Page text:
Endangered languages

Earlier this year I did a FutureLearn course about multilingualism, during which we had to consider the role of minority languages. I’ve also been reading up on some of the lesser known languages for my A-Z of languages series. As a result of all this, I’ve been thinking a lot about how much effort should be put into keeping vulnerable languages alive.

As anybody who has read this blog know, I love languages. They have fascinated me ever since I was 3 when I first realised that there were languages other than English out there. At school I begged my friends to teach me some words of Urdu, and I used to carry round a note book so that if I came across foreign words in books, I could write them down and learn them. I’ve studied living languages (French, Spanish, German, Chinese, and Arabic amongst others) and I have O’ and A’ levels in “dead languages” (Ancient Greek and Latin). I’ve listened enraptured as a tour guide explained Egyptian hieroglyphics to me, and every time I go to Wales, I look at the Welsh language information boards, even though I don’t understand them. I say all this as context to my musings……

I was actually shocked to discover that in a country as small as the UK, there are ten languages on the UNESCO endangered list, ranging from vulnerable to already extinct. Some I was aware of (Welsh, Cornish, Manx), others I had never even heard of (Norn and various versions of Channel Island French).  My first thought was that it was sad that we have already lost some of these languages, and that it would be lovely to revive those that have become extinct, and to boost those in danger to ensure their survival. After all, these languages are as much a part of our culture and history as castles and stone circles.

But how do you find the resources to revive 10 different languages? If you can’t afford to protect them all, how do you choose? What makes one language worth saving over another?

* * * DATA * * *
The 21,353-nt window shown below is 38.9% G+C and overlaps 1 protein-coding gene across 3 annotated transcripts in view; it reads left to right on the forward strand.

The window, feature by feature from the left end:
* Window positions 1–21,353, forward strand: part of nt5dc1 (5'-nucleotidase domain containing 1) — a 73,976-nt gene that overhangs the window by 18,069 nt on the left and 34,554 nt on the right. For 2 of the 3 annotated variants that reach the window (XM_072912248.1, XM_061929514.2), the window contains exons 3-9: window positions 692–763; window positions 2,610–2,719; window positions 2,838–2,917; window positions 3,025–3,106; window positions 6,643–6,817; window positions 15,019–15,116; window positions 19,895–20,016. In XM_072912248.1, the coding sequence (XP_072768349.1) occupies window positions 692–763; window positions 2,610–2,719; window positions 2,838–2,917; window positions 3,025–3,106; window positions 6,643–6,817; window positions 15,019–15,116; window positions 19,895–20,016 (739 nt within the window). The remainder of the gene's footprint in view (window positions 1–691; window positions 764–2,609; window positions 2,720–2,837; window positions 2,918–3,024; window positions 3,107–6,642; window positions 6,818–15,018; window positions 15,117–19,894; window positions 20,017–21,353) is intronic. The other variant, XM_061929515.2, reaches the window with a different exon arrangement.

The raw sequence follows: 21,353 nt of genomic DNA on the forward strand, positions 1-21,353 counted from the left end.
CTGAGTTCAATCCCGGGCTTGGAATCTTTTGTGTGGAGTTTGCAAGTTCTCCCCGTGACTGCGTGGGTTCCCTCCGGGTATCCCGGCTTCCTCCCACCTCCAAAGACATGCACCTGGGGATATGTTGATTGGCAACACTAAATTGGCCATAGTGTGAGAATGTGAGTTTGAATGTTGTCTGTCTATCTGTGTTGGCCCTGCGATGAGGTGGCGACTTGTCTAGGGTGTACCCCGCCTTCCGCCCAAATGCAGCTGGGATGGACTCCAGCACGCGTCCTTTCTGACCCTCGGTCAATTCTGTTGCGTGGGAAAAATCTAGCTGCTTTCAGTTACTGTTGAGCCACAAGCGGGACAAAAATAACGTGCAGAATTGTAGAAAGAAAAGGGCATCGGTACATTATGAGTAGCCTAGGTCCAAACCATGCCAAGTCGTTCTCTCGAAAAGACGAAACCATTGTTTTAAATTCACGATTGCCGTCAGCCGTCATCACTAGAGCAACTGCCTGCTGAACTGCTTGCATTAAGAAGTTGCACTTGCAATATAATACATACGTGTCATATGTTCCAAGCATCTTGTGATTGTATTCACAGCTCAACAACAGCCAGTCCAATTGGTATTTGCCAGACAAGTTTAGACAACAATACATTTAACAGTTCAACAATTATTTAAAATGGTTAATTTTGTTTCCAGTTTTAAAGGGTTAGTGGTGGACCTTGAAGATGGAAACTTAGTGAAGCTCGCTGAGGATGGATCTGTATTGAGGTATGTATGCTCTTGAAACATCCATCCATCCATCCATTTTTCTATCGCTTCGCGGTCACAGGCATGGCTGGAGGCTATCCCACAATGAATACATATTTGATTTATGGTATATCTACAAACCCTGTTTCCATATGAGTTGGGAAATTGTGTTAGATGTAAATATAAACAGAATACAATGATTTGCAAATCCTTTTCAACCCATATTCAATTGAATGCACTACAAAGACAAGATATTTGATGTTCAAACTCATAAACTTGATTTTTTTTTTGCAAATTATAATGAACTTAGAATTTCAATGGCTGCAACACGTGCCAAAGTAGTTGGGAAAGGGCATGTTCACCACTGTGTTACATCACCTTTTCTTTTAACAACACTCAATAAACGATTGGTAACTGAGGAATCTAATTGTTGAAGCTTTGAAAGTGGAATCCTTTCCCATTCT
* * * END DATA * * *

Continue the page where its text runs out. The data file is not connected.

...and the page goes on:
And in a country that is criticised for its poor language skills and its people’s inability to communicate with others in their own language, can we really justify spending time and money keeping languages alive artificially? Would we not be better to dedicate our time and energy learning the languages that are useful for international trade and relations?

In an ideal world I’d love to learn them all ten languages, and then teach them to others to restore a rich tapestry of language to our beautiful islands, Unfortunately we don’t live in an ideal world though, and I only have the time and energy to learn one more language properly, and for my own personal circumstances that has to be the non-endangered German.

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Start a Conversation

ChatterbagsIan and I bought these fabulous bags to let people know which languages we can communicate in – very important for a language teacher and a tour guide. If you see us out and about carrying them, do come up and say hello in any of the languages we ticked.

If you want your own bag to start your own conversations, check out ChatterBags.


L is also for… Languages

LL is for Languages…

Children who go to school now are lucky.  They get to learn languages at Primary School, but when I was young we didn’t get to learn them until Year 7.

Learning languages is great fun – it doesn’t matter whether it’s French, Spanish, German or even Chinese.  Practicing what you’ve learned with your friends is always enjoyable, and you can talk without parents or teachers knowing what you’re saying!